Instagram hiding likes: Everything influencer marketers need to know

Influencer Marketing
Social Media Insights
Social Media Strategy

Canadian Instagrammers may have noticed that their 'like' counts have been disappearing from their posts recently. It's not an error; Instagram are officially testing hiding likes from photos on the app, ostensibly to mitigate 'engagement anxiety' for users and to respond to calls for companies to do more to address the impact that social media has on users' mental health. 

So, where are my likes?

Instagram are doing away with likes from the public feed, but they're not gone completely! Users can still see the number of likes they received on their own posts, but it's one step removed; you'll have to tap on 'Liked by @XXX' to view the total. So, whilst the information is still there, it's easier to ignore if you want - or need - to do so. 

At the moment, the test is only running in Canada and it's not been confirmed how many users are part of the trial. 

Why, though?

In the world of social media, likes are the go-to indicator for the performance of a post, so it may seem antithetical for Instagram to be hiding them. However, social media platforms are increasingly under fire for impacting the confidence, self-esteem and mental health of users, and nowhere is this more apparent than on Instagram, where popular users put forward a seemingly perfect life in return for the biggest engagement.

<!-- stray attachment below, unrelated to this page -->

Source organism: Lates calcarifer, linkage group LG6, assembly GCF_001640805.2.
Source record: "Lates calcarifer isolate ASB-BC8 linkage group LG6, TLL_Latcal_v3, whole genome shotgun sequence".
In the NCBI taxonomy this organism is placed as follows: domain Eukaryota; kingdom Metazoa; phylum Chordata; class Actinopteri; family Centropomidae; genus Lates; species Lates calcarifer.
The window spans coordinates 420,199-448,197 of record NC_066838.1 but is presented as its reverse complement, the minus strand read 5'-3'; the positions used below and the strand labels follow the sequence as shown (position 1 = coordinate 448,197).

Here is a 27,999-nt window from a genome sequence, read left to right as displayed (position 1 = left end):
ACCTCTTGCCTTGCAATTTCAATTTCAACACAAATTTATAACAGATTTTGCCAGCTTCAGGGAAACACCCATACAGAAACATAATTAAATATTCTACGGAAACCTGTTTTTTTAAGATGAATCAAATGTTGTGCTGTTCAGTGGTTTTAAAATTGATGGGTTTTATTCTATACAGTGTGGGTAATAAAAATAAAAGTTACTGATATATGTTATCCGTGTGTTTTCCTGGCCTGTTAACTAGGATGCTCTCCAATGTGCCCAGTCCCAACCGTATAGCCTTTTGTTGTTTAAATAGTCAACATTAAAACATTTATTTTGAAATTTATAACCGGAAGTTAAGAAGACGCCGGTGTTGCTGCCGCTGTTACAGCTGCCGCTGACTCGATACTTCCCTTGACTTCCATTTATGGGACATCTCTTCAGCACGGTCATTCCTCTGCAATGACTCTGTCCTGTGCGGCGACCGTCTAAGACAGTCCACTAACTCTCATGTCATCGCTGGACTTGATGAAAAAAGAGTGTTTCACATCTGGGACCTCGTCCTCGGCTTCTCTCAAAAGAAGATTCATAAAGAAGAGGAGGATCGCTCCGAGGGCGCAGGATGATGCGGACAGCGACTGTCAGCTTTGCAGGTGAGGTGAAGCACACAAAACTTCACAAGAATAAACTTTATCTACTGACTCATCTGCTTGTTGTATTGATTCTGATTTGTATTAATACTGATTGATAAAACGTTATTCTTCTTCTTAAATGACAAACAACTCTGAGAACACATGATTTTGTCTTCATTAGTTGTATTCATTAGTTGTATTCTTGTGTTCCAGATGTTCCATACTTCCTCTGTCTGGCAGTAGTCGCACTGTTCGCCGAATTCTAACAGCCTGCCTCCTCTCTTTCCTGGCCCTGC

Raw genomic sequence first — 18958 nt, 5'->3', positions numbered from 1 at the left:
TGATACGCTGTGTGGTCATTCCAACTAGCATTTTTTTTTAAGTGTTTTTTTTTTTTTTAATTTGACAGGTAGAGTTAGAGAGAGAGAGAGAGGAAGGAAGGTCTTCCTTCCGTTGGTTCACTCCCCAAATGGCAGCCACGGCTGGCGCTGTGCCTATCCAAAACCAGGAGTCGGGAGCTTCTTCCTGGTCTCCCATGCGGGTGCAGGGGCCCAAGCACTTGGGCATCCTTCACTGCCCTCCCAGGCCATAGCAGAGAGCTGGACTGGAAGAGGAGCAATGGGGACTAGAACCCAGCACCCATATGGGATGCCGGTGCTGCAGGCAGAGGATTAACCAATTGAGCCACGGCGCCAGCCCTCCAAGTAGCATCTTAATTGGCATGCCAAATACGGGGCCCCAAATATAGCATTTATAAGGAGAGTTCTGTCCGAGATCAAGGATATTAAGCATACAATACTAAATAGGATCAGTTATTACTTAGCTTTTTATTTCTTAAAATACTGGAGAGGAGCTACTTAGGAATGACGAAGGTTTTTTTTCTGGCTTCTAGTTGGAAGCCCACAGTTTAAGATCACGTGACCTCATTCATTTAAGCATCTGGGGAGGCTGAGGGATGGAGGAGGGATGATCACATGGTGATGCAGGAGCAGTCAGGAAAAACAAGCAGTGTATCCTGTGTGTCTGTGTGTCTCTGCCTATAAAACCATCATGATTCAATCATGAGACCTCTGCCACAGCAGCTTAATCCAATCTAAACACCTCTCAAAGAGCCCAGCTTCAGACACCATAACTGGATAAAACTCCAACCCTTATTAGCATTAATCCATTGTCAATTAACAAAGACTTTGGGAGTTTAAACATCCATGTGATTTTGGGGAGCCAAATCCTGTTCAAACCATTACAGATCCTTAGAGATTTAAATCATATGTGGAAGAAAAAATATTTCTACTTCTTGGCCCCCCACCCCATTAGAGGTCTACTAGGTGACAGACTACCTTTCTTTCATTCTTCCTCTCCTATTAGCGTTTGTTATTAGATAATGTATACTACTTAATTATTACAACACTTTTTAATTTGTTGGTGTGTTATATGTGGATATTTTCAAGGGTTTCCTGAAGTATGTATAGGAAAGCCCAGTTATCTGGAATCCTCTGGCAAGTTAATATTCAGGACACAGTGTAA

Instagram started as a creative photo-sharing platform and whilst it's come a long way from its humble roots, this test is in keeping with their original philosophy; they claim that they want users to focus solely on the content they're producing rather than how many likes they (and others) receive. By removing the public like tallies, they remove the pressure on the poster and encourage others to interact with a photo in a more 'natural' way without being influenced by how many others have already done the same. 

Although this hasn't been touted by Instagram, this trial could also be an attempt to quash the growth of bots and users looking to game the system buying likes and followers. Whilst Instagram has attempted to address these issues before, online feedback suggests that the problem is only worsening with each algorithm update. However, if likes are no longer a 'status symbol' on the app, there's nothing for users to gain by gaining them through less-than-honest means. 

What about Stories? 

Instagram Stories seems to have had a big role to play in influencing this trial. Unlike main feed posts, Stories have no publicly visible engagement metrics and are displayed, for the most part, chronologically, which puts less pressure on performance. The pick-up for the Stories feature has been huge, with 500 million people using Stories daily vs 300 million in 2017. 

The thinking behind it is that users feel free to be more authentic in the Stories format, which first gained popularity on Snapchat. When Stories disappear after 24 hours, they don't impact on an otherwise perfectly curated feed and lack the gravity of a permanent post that you may be held accountable for in the future. However, this perceived freedom may also mean that users are less worried about their engagement - it is already more difficult to see who has watched your Stories than to see who has liked your feed posts - so it seems very likely that the growing use of Stories amongst Instagram users is a factor in this test.